Courts urged to 'fast-track' text provider case


THE INDEPENDENT regulator of premium rate telecommunications services has urged the courts to "fast-track" a legal challenge by premium mobile text provider Realm Communications to his decision that a 12-month suspension from sending messages be imposed on it for breaches of its code of practice.

Regulator Pat Breen said the matter was urgent because of the public interest in protecting consumers from a service which "seriously misled" consumers and to protect his supervisory role. He was very concerned about any significant delay in implementing his decision due to lengthy court proceedings challenging it, he added.

The suspension over several alleged breaches of Realm's code was due to come into effect on August 29th but has been deferred pending the outcome of Realm's action against the Regulator of Premium Rate Telecommunications Services (RegTel).

RegTel secured an order yesterday from Mr Justice Peter Kelly transferring the case to the Commercial Court, which fast-tracks big business cases. The judge also made directions for the exchange of legal documents between the sides. Realm Communications, Castle Drive, City West Business Park, Dublin, did not object to the proceedings being transferred.

In an affidavit, Mr Breen said Realm managing director Tim Higgins, when seeking an injunction last September restraining the suspension, had said the sanctions proposed would, if applied, wipe out some 80 per cent of Realm's business, most of its nine permanent employees and some 50 or 60 part-time contractors.

Mr Breen said he believed Realm continued to generate considerable profits from its Fone Credit service. Realm had made profits of €2.56 million from the service in the year to April 30th, 2006, and €1.9 million in the year to April 30th, 2007. Realm's accounts also revealed it had a retained profit of some €7 million to the year ended April 30th, 2007.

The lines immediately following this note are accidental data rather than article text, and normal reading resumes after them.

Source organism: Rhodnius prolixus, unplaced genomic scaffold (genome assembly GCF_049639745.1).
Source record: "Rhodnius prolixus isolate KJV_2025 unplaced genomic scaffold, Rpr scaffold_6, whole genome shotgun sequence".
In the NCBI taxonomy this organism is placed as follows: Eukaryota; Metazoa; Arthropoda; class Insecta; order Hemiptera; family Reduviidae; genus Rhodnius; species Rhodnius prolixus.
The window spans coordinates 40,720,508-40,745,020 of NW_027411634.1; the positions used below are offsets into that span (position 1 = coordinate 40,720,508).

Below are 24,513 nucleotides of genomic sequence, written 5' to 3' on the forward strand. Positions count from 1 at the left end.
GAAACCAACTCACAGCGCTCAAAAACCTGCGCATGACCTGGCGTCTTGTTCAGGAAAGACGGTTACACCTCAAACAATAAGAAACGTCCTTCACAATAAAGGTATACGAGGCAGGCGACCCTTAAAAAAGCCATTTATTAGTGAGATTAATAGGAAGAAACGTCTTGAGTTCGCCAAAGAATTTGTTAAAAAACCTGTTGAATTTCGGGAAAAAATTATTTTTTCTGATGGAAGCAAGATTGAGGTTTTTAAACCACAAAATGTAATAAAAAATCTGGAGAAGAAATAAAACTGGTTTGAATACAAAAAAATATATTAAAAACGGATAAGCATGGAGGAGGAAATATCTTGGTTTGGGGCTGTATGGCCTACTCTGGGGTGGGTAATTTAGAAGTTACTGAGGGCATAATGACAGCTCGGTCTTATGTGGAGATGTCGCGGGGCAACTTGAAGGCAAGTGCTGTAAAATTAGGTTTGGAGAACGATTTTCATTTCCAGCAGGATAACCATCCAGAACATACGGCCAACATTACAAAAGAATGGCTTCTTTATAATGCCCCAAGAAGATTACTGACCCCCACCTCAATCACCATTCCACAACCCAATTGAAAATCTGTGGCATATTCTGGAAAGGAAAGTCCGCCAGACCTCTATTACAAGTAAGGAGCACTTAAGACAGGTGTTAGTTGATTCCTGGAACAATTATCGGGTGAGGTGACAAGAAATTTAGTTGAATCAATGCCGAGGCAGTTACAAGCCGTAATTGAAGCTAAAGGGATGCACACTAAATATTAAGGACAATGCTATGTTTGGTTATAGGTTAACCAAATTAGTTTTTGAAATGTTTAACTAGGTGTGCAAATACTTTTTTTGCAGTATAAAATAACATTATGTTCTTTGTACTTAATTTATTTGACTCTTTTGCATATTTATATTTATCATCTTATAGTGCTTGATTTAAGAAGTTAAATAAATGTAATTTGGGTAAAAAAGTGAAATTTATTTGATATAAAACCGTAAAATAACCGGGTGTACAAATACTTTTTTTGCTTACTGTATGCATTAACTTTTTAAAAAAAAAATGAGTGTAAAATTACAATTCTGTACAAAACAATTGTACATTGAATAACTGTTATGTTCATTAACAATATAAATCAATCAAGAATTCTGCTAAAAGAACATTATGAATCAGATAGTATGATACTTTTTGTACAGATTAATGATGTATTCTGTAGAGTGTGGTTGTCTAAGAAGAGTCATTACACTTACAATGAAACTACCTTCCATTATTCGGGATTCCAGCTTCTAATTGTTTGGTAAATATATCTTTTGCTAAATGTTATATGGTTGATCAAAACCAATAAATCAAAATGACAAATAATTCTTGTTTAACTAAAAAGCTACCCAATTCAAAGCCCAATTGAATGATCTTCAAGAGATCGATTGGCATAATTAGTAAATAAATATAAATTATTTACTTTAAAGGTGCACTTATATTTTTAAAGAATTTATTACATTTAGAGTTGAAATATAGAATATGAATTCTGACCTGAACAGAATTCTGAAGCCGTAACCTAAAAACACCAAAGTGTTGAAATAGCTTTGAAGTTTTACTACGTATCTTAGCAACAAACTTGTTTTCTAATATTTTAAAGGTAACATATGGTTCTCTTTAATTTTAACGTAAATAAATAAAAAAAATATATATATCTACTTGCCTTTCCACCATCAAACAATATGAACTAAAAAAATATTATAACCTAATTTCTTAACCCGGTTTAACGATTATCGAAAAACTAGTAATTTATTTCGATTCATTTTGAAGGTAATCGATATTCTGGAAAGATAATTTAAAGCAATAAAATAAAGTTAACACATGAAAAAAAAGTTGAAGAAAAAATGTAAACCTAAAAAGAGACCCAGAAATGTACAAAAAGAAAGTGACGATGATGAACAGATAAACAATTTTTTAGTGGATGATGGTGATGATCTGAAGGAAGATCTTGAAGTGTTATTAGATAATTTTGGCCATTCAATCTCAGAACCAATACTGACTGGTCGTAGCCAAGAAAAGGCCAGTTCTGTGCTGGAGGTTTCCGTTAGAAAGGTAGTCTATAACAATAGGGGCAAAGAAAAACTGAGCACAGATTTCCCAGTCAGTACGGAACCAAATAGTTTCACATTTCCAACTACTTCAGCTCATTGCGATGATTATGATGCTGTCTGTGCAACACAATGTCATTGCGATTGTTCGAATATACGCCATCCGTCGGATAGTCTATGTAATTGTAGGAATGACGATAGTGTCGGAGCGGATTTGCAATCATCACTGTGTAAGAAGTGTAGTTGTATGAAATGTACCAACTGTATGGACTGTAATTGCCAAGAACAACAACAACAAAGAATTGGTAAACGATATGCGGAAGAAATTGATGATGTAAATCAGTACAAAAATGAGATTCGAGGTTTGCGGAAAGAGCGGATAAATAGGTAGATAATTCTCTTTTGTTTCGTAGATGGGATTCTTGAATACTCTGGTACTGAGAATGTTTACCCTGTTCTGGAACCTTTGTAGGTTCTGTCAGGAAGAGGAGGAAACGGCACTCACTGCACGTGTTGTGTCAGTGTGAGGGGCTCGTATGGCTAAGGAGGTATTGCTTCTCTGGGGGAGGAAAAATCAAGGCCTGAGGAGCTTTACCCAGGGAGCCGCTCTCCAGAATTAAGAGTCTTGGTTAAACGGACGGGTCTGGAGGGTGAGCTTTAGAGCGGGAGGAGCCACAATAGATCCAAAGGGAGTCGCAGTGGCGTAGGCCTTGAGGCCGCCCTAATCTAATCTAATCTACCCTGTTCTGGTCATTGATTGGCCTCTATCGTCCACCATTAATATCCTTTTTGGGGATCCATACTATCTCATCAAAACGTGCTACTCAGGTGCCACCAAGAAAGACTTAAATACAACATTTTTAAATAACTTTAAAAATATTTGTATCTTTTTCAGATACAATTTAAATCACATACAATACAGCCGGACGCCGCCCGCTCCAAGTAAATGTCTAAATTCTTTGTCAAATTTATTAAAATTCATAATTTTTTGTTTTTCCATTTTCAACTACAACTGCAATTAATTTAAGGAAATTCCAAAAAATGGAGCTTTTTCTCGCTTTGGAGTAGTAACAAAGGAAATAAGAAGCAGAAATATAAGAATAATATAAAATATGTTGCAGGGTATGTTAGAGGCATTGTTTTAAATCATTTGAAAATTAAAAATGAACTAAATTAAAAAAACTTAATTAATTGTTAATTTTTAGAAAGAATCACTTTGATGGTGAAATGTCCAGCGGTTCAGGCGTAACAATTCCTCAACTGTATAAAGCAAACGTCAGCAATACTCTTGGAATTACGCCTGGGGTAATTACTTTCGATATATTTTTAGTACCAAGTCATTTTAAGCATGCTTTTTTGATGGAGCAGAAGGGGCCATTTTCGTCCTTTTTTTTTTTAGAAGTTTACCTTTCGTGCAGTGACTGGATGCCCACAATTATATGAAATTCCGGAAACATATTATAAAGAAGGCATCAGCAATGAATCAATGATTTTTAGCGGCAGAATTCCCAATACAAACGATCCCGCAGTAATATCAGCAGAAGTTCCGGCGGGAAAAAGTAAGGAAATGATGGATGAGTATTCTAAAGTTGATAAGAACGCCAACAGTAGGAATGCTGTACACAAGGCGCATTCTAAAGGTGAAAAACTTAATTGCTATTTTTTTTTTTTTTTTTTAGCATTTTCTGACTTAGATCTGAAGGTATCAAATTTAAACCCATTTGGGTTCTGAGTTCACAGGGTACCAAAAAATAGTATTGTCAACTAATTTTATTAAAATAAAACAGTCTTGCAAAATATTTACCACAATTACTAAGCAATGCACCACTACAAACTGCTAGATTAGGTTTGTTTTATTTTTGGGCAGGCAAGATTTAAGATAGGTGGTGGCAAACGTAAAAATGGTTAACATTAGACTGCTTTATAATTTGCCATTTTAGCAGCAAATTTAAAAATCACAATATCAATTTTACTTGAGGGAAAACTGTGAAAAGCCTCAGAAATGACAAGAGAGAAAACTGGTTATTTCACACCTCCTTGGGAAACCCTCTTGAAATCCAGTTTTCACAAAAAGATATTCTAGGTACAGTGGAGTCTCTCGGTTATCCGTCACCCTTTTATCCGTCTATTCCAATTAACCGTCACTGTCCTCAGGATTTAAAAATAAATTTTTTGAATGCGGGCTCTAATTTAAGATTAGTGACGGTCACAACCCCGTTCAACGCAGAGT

Given Mr Higgins's claim that 80 per cent of its profits would be wiped out if the suspension came into effect, the regulator said it was reasonable to assume 80 per cent of the profits were attributable to services which the regulator had deemed to have been operated in breach of the code.

The regulator decided on the suspension on August 29th after upholding a series of complaints against Realm. Mr Breen found Realm's mobile phone credit services, FoneClub/Mobile Mania, breached the terms of its code.

Among other findings, he found the prize draws run by Realm involved a widespread and systemic attempt to mislead customers and were unlawful.

He said key words in messages were "utterly confusing", promotional messages were unclear, there was a failure to properly inform consumers of the true pricing, it was difficult to unsubscribe and Realm had issued WAP push messages in breach of a notice issued by the regulator.